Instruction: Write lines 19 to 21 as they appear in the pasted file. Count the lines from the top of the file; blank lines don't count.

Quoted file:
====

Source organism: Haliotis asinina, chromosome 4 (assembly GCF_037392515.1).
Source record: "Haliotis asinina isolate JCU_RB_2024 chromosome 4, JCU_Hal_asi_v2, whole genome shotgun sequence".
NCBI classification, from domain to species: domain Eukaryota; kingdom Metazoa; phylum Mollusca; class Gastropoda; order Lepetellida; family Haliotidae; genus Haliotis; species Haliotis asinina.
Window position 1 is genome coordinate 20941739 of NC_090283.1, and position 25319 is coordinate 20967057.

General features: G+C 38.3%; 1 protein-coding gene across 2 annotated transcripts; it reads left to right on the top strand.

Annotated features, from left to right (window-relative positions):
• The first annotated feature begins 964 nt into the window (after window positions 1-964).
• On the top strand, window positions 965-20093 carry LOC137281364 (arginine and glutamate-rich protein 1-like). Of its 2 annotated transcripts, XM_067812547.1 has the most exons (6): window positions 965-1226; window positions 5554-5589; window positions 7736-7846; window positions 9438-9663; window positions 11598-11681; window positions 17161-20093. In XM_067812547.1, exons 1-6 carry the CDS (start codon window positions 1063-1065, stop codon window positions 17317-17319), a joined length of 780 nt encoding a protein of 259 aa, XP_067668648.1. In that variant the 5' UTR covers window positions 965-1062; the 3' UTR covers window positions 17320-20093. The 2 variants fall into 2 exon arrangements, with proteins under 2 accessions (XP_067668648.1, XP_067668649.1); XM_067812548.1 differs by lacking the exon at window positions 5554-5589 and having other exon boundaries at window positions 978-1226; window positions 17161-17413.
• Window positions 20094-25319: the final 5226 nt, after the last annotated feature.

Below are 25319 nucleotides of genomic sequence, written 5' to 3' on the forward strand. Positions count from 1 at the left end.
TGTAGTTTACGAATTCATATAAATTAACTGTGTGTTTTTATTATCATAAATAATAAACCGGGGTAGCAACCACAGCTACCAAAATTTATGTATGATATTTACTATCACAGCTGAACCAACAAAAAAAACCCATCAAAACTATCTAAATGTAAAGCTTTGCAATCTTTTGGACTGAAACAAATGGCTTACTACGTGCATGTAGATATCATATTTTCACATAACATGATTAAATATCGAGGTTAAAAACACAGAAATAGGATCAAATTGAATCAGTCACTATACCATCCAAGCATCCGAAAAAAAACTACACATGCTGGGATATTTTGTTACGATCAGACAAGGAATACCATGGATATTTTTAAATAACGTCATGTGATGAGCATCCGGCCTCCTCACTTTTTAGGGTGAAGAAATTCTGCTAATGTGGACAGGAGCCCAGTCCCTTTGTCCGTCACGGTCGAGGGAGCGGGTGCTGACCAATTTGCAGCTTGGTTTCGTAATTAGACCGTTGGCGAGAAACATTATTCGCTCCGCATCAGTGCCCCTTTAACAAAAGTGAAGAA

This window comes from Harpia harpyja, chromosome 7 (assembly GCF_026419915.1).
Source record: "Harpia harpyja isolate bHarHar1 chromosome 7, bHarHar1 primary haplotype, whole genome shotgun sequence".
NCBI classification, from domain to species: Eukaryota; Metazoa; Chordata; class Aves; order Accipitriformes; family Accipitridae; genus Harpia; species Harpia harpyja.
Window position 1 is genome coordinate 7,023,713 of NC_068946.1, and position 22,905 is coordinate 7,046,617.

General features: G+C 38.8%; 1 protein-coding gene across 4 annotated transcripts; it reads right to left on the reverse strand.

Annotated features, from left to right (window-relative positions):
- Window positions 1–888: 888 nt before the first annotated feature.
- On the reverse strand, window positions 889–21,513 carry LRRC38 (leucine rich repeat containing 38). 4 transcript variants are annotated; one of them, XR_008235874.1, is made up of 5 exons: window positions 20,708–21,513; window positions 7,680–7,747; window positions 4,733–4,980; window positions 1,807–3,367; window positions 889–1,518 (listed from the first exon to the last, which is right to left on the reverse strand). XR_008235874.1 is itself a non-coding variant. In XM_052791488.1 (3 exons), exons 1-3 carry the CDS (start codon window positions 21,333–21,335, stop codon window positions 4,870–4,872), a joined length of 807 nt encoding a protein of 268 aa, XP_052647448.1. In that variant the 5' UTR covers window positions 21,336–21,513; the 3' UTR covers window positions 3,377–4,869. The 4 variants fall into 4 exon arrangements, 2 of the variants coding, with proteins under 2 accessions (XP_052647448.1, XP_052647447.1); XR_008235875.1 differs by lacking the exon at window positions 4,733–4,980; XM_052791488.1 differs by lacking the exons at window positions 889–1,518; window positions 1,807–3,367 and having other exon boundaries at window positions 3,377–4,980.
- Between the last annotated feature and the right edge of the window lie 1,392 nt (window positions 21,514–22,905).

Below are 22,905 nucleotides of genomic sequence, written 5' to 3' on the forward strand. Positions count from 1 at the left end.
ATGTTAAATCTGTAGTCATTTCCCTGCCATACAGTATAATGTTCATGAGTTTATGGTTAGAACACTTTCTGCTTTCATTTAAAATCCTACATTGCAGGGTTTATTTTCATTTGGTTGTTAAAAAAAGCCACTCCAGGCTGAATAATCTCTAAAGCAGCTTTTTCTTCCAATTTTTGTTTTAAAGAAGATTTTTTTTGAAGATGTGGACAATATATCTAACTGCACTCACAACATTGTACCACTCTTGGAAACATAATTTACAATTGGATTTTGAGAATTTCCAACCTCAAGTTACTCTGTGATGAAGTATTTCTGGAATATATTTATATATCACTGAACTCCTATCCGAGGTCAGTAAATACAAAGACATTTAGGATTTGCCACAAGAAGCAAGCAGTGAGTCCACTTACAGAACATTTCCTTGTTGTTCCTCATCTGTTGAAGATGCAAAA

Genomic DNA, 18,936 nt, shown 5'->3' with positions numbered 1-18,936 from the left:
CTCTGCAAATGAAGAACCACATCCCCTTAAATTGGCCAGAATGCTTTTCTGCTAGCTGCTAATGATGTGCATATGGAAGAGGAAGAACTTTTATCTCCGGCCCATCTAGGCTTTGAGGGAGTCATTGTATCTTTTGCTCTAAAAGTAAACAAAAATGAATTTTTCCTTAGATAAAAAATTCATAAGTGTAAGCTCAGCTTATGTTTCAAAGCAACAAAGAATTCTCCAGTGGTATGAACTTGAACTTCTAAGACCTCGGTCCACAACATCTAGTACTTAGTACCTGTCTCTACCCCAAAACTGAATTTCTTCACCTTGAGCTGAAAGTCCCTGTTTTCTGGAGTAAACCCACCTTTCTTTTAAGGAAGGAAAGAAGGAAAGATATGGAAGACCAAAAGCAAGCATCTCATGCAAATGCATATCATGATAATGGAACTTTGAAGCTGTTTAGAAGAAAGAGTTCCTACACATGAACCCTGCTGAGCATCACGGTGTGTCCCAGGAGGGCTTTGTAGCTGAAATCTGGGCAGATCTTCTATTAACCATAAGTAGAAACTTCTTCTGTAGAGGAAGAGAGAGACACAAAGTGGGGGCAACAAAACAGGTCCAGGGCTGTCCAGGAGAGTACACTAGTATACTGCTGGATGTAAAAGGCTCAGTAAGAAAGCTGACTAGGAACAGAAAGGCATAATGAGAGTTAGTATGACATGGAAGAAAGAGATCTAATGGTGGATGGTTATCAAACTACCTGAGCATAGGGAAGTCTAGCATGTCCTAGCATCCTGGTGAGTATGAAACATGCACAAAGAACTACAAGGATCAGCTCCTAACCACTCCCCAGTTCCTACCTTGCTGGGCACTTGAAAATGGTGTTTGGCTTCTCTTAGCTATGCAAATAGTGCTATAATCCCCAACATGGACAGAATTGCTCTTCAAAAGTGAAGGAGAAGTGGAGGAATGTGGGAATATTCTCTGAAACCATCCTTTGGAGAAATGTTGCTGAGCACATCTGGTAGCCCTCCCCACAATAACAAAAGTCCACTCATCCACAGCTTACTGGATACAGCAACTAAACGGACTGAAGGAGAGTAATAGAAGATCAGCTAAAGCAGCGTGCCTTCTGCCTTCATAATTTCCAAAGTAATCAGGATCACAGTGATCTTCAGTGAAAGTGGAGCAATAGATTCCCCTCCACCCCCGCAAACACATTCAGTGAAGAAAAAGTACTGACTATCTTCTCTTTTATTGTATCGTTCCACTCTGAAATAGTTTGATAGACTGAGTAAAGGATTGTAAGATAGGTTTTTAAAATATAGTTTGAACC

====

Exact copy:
- On the reverse strand, window positions 889–21,513 carry LRRC38 (leucine rich repeat containing 38). 4 transcript variants are annotated; one of them, XR_008235874.1, is made up of 5 exons: window positions 20,708–21,513; window positions 7,680–7,747; window positions 4,733–4,980; window positions 1,807–3,367; window positions 889–1,518 (listed from the first exon to the last, which is right to left on the reverse strand). XR_008235874.1 is itself a non-coding variant. In XM_052791488.1 (3 exons), exons 1-3 carry the CDS (start codon window positions 21,333–21,335, stop codon window positions 4,870–4,872), a joined length of 807 nt encoding a protein of 268 aa, XP_052647448.1. In that variant the 5' UTR covers window positions 21,336–21,513; the 3' UTR covers window positions 3,377–4,869. The 4 variants fall into 4 exon arrangements, 2 of the variants coding, with proteins under 2 accessions (XP_052647448.1, XP_052647447.1); XR_008235875.1 differs by lacking the exon at window positions 4,733–4,980; XM_052791488.1 differs by lacking the exons at window positions 889–1,518; window positions 1,807–3,367 and having other exon boundaries at window positions 3,377–4,980.
- Between the last annotated feature and the right edge of the window lie 1,392 nt (window positions 21,514–22,905).

Below are 22,905 nucleotides of genomic sequence, written 5' to 3' on the forward strand. Positions count from 1 at the left end.